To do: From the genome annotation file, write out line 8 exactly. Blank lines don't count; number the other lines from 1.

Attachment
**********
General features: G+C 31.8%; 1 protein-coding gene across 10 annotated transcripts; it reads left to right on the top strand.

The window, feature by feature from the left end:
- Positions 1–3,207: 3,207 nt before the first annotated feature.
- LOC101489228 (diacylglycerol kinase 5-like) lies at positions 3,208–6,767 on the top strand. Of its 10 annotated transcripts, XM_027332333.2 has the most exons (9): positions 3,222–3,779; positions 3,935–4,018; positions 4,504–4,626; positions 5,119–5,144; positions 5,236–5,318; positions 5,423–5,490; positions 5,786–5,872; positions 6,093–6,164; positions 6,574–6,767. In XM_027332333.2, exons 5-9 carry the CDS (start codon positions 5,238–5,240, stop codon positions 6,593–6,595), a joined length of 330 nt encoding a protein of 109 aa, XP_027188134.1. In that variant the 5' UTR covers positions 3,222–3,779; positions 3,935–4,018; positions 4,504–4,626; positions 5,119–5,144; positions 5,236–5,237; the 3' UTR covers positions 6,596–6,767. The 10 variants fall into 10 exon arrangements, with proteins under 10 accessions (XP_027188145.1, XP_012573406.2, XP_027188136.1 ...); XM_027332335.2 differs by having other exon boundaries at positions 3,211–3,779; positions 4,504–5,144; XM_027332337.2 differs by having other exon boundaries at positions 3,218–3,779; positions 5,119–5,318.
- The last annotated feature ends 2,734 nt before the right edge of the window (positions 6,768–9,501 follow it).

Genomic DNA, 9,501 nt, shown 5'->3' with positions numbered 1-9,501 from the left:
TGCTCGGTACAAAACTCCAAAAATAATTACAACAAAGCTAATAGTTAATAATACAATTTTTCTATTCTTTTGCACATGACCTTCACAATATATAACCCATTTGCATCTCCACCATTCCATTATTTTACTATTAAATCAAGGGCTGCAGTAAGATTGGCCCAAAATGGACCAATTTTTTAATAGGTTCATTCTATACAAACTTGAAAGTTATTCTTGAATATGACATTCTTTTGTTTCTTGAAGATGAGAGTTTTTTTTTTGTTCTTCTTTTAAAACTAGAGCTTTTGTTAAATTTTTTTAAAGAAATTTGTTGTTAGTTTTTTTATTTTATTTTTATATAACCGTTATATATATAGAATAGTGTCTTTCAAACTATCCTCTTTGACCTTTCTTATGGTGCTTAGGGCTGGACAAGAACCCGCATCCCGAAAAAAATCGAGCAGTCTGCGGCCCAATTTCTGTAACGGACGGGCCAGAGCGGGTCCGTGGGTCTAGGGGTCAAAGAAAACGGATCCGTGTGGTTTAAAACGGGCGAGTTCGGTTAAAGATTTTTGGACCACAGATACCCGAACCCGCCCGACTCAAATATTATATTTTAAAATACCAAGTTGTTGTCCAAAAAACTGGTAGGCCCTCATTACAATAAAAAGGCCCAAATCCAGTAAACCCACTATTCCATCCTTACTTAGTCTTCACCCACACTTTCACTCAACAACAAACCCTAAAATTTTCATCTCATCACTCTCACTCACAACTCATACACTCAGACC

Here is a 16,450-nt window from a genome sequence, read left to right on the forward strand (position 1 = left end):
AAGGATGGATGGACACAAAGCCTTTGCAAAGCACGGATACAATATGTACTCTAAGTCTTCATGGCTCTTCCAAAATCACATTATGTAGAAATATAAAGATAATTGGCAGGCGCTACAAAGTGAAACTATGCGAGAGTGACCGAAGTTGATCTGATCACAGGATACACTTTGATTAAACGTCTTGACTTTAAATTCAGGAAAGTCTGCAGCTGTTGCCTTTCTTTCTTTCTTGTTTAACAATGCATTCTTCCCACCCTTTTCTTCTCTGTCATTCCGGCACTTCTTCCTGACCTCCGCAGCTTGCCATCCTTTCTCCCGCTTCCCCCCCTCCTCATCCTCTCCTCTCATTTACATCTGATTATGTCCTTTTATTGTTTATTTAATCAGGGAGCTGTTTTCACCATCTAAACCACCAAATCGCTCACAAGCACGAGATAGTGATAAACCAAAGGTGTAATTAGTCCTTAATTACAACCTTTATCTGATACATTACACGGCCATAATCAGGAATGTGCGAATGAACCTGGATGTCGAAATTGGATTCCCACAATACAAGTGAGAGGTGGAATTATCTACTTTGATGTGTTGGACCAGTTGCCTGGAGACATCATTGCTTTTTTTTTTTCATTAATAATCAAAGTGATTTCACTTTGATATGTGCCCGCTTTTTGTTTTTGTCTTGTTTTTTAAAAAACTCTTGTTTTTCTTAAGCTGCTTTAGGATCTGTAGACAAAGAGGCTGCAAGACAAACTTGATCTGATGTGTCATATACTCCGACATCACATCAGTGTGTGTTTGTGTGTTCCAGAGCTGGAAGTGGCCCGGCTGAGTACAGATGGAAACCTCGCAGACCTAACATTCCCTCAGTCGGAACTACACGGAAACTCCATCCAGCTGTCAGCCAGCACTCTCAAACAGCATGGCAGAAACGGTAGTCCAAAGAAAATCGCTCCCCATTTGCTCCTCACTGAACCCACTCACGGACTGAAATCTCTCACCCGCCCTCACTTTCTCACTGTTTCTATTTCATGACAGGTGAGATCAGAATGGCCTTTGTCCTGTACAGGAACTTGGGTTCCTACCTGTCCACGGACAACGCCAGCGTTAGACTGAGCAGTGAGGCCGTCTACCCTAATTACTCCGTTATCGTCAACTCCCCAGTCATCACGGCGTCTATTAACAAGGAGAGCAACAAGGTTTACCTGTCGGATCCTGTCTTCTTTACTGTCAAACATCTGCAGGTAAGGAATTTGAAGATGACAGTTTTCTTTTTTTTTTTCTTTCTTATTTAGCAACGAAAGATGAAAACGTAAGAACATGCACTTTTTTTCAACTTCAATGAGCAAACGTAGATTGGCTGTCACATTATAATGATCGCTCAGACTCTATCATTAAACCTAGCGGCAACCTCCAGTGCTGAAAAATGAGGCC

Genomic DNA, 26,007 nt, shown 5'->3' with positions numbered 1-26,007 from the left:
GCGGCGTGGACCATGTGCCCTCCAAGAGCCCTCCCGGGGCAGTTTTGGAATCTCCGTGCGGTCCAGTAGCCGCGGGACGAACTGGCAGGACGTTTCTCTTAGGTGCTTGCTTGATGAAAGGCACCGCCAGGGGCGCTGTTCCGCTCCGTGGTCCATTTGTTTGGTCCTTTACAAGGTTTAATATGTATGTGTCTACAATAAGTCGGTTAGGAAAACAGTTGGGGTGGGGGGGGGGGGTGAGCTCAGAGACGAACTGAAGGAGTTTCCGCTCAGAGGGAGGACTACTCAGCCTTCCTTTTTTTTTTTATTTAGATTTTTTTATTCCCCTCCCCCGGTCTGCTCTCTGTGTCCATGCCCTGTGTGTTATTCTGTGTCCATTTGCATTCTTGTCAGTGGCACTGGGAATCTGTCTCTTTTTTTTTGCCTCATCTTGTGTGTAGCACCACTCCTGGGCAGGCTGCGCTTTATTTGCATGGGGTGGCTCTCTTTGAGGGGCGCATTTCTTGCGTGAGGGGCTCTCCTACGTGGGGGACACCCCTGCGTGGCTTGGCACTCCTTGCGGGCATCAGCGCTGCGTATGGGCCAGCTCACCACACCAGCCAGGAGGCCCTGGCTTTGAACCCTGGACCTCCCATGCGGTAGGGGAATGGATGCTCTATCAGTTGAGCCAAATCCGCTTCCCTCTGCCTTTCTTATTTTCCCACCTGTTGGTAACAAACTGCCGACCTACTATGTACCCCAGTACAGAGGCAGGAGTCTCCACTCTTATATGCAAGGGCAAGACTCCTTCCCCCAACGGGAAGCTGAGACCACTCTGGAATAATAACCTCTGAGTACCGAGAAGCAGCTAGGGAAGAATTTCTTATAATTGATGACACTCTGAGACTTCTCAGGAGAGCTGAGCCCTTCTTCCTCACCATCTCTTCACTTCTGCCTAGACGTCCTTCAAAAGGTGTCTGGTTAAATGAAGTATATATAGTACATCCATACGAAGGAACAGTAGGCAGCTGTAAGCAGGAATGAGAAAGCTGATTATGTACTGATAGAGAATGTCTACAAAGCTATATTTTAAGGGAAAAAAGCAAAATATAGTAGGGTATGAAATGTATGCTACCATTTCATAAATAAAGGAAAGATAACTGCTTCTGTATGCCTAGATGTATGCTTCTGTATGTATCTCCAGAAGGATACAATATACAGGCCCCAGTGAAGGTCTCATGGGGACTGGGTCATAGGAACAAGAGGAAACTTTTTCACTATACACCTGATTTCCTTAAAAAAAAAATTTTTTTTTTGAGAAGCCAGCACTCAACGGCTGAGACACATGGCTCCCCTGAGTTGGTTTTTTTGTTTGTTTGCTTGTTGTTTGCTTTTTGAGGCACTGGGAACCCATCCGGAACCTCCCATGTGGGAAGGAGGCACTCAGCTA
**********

Here is a 16,450-nt window from a genome sequence, read left to right on the forward strand (position 1 = left end):